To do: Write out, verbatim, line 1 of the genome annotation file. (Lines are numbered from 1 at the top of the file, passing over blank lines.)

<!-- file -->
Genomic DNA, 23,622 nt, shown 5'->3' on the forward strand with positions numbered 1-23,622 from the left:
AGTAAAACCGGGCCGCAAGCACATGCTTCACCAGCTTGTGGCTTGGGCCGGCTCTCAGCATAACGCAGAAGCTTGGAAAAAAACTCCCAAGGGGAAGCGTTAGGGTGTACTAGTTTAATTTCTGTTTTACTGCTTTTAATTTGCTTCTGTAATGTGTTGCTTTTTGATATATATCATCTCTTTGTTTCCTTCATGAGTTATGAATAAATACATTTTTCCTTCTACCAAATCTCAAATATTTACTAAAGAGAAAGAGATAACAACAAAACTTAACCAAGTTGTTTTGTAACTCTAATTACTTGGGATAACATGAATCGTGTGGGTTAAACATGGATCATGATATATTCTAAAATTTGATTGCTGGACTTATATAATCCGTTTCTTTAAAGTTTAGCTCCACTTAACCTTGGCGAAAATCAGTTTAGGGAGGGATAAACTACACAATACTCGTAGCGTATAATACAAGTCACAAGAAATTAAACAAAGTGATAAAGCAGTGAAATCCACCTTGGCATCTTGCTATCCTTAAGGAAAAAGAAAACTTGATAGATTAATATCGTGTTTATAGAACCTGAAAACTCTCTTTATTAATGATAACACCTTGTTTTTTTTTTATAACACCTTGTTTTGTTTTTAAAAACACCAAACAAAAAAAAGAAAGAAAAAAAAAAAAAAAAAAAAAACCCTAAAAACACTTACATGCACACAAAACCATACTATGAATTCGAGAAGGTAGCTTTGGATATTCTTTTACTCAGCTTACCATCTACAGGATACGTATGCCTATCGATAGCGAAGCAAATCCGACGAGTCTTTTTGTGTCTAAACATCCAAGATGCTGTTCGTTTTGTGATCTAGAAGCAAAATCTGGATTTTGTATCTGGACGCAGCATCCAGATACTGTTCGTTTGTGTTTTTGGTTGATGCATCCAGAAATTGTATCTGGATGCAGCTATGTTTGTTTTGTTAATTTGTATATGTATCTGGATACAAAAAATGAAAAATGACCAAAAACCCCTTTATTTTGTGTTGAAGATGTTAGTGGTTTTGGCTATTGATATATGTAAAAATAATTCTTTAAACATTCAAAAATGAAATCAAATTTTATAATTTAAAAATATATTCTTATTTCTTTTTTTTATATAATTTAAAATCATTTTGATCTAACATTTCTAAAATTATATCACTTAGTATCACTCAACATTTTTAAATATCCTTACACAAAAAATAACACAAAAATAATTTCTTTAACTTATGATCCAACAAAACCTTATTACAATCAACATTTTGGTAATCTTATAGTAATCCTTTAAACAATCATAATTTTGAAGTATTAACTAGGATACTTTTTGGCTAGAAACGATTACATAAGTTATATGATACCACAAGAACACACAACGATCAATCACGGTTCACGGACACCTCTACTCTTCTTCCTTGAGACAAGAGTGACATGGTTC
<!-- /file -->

Genomic DNA, 23,622 nt, shown 5'->3' on the forward strand with positions numbered 1-23,622 from the left: